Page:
Spline teeth 36 and 38 have axially extending flank surfaces 36 c, 38 a which continuously mate in close sliding relation so that there is relatively no free play between shift sleeve 34 and shaft 12. End portions of the flank surfaces of splines 36 and flank surfaces of gear jaw teeth 28, 30 may be provided with an anti-back out or locking angle feature to prevent inadvertent disengagement of the teeth. Details of this feature may be seen by reference to U.S. Pat. No. 4,727,968.
Each pre-energizer assembly 52, which is known in the art, includes a helical compression spring 58 and plunger 60 disposed in a radially extending blind bore and biasing a roller or ball 62 (herein a roller) into an annular detent groove 36 d in sleeve splines 36. Pre-energizer assembly 52 resiliently positions shift sleeve 34 in the neutral position shown in FIGS. 1 and 2. Rollers 62 are axially spaced between abutment surfaces 64 a, 66 a of tabs 64, 66 formed integral with baulkrings 40, 42. When it is desired to couple either gear to the shaft, an appropriate and unshown shift mechanism, such as disclosed in U.S. Pat. No. 4,920,815 applies a shift force to move the shift sleeve axially via a partially shown shift fork 68 along the axis of shaft 12 either left to couple gear 14 or right to couple gear 16. The shift mechanism may be manually moved by an operator through an unshown linkage system.
The force limiting means 54,56 include recesses 70 (herein three circumferentially spaced apart recess) in the outer circumference of hub 32 and having circumferentially spaced apart ends defined by pairs of ramp surfaces 38 b, 38 c and 38 d, 38 e which respectively engage surfaces 64 d,66 d and 64 e,66 e of shoulders 64 b,66 b,64 c,66 c to limit the amount of operator shift force engaging the friction members in response to the synchronizing torque exceeding a predetermined amount. The pairs of surfaces 38 b,38 c and 38 d,38 e are respectively separated by pockets 38 f, 38 g respectively having preloaded springs 72,74 disposed therein and operative to yieldably contact the shoulders 64 b,66 b and 64 c,66 c which are rigid with tabs 64,66 and respectively with baulkrings 40,42.
Initial leftward axial movement of shift sleeve 34 by the operator shift force is transmitted by pre-energizer rollers 62 to baulkring 40 via tab abutment surfaces 64 a to effect initial frictional engagement of movable cone surface 48 with gear cone surface 24. The initial engagement force of the cone surface is, of course, a function of the force of spring 58 and the angles of the walls of detent grooves 36 d. The initial frictional engagement (provided an asynchronous condition exists) produces an initial cone clutch is engaging force and synchronizing torque which ensures limited relative rotation between shift sleeve 34 and baulkring 40, and hence, movement of blocker teeth 44 to a position wherein the correct angled blocker surfaces of the blocker teeth engage the correct angled blocker surfaces of spline teeth 36. When the blocker surfaces are engaged, the full operator shift force on shift sleeve 34 is transmitted to friction surfaces 24,48 via angled blocker surfaces 36 a,44 a, whereby the cone clutch is engaged by the full force of the operator shift force to provide the corresponding synchronizer torque. Since the blocker surfaces are disposed at angles relative to the axial direction of operator shift force, they produce a counter force or unblocking torque which is counter to the synchronizing torque from the cone clutch but of lesser magnitude during asynchronous conditions. As substantial synchronism is reached, the synchronizing torque drops below the unblocking torque, whereby the blocker teeth move out of engagement to allow continued axial movement of the shift sleeve and engagement of movable jaw teeth 36 with gear jaw teeth 28. Rightward movement of shift sleeve 34 to connect gear 16 to shaft 12 produces a sequences of functions substantially the same as above.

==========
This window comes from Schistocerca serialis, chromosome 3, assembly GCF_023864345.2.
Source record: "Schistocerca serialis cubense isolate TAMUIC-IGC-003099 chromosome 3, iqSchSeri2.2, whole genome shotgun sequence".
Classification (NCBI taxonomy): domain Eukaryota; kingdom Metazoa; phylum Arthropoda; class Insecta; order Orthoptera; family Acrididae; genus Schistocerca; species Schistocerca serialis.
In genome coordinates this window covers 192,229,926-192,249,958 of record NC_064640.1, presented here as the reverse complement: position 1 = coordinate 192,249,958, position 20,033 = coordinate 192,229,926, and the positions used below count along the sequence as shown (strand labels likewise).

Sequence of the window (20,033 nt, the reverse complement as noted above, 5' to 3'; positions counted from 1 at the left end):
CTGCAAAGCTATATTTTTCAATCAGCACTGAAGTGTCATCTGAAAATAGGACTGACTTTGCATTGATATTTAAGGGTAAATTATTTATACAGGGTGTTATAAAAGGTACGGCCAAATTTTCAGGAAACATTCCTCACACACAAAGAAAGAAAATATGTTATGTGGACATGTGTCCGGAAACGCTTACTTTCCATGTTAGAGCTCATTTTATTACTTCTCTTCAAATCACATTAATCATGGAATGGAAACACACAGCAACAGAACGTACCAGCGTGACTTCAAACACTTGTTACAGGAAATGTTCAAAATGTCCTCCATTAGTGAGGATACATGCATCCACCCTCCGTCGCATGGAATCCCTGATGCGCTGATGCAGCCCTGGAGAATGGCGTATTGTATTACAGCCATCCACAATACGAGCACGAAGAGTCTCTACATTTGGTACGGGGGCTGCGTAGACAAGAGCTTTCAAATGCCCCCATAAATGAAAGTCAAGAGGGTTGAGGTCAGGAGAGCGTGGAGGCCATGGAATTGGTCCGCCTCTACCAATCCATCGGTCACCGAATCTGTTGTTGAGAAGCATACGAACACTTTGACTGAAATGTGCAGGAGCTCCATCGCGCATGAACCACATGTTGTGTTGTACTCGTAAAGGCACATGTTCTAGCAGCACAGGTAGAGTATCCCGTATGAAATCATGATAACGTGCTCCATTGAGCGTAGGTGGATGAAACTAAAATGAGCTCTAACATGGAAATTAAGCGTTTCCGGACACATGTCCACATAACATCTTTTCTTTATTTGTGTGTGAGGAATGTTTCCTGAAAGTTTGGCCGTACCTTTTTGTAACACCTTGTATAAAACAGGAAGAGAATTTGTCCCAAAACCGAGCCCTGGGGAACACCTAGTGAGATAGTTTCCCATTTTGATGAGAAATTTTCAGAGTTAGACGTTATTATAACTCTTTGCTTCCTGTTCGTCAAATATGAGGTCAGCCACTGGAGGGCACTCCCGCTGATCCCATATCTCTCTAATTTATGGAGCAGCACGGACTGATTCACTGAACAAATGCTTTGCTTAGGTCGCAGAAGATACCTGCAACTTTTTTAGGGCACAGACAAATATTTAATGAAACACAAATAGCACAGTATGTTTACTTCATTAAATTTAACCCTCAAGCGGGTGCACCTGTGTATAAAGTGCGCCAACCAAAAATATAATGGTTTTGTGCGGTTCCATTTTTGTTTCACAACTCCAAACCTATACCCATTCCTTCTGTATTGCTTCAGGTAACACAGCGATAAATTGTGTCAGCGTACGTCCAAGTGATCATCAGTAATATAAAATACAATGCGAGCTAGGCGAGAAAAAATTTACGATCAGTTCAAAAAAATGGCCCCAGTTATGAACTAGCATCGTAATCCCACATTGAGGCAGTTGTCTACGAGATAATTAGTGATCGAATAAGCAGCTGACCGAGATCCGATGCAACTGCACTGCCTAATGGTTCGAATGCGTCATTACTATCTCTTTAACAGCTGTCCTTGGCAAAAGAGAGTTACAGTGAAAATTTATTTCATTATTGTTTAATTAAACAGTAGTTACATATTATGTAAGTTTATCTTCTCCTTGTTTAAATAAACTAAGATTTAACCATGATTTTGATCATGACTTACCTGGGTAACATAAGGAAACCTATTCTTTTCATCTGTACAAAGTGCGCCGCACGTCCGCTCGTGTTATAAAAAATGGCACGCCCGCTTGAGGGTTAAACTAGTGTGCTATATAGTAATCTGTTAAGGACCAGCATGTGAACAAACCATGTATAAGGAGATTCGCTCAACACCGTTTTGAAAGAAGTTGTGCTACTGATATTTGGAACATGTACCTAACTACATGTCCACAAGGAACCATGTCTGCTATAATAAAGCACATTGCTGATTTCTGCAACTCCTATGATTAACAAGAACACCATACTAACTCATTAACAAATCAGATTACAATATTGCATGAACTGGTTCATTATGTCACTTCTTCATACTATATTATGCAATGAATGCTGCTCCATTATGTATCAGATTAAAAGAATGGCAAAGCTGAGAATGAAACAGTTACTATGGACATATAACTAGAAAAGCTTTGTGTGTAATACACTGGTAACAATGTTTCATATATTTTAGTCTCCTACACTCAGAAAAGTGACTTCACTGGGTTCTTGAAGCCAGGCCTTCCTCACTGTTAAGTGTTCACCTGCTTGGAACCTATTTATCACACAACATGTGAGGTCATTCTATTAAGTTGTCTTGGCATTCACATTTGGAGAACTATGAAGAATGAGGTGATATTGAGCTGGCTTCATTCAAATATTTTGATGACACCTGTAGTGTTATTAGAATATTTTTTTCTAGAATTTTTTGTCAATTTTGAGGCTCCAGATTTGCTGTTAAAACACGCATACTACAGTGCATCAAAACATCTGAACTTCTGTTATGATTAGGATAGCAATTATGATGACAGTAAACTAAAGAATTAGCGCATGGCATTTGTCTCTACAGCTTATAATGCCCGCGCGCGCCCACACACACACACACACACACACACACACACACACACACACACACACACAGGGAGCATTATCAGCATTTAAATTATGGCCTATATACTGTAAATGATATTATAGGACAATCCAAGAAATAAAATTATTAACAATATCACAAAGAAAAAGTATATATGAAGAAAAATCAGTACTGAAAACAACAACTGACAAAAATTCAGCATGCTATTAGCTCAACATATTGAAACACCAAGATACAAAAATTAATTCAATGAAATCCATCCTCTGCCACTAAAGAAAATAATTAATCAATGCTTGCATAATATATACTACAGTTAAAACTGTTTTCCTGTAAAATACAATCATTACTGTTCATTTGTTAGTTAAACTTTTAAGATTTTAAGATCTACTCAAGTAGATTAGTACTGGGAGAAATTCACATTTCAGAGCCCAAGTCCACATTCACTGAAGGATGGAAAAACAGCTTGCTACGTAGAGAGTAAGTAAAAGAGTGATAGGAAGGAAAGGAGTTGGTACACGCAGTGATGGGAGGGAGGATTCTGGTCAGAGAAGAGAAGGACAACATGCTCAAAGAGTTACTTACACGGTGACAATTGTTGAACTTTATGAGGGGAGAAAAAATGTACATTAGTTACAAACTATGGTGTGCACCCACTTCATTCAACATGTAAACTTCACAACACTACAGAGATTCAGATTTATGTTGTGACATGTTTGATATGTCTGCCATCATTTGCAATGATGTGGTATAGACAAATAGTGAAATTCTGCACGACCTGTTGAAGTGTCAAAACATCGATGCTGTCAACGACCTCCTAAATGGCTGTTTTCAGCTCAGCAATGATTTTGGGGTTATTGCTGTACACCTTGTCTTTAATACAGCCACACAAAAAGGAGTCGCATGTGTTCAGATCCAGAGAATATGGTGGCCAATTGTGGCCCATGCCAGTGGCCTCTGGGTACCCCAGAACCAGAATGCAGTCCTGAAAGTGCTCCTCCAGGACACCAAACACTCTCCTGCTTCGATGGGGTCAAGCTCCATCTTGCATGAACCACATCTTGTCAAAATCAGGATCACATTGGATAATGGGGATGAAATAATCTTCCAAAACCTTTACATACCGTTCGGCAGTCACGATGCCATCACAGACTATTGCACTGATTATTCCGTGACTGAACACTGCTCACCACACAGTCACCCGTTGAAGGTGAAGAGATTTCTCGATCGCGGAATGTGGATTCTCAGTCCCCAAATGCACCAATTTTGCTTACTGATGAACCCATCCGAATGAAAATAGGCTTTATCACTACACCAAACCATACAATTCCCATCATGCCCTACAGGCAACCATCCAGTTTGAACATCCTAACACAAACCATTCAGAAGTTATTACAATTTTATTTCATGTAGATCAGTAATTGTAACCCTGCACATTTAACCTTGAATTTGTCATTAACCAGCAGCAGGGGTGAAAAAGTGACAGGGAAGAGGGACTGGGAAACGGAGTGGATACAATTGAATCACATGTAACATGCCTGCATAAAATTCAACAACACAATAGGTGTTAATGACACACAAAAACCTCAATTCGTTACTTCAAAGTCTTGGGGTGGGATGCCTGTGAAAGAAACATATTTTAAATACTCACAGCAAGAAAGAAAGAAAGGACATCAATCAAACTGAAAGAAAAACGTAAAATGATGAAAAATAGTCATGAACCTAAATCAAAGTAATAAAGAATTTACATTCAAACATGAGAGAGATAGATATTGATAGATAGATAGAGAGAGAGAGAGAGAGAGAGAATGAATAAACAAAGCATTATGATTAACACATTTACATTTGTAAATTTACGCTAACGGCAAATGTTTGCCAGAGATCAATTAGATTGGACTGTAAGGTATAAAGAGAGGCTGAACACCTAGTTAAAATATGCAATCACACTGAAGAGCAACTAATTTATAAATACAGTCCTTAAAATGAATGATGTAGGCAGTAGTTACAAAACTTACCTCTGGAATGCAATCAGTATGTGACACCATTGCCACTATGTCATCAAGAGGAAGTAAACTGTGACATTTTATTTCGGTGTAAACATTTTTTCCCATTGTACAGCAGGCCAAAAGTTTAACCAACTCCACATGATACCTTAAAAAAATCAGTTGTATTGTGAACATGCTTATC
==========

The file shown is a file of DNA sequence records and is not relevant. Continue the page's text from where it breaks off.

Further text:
During some upshifts and/or downshifts the operator shift force may be great enough to damage the synchronizer. For example the friction surfaces of the friction members may be damaged if the shift force is excessive and/or if there are high differential speeds between the engaged friction surfaces. The force limiting means provides a force counter to operator shift force to limit the engaging force of the friction surfaces when the torque provided by the engaged friction surfaces exceeds a predetermined amount determined by the force of springs 72 and 74. Since the force limiting means operates the same for upshift and downshift of both gears, only operation of an upshift of gear 14 is described. During an upshift synchronizing mode of operation of gear 14, torque build up across the engaged friction surfaces causes shoulder 64 b to act on spring 72. When the torque exceeds a predetermined amount, spring 72 is compressed enough to allow surface 64 d to contact ramp surface 38 b. Any further increase via torque causes the surface 64 d to move down ramp surface 38 b thereby moving friction surface 48 away from friction surface 24 and reducing the engaging force therebetween to a predetermined amount. When torque reduces to the predetermined amount or less, spring 72 extends and causes surface 64 d to brake contact with ramp surface 38 b.
A preferred embodiment of a synchronizer is disclosed. The following claims are intended to cover the inventive portions of the disclosed synchronizer.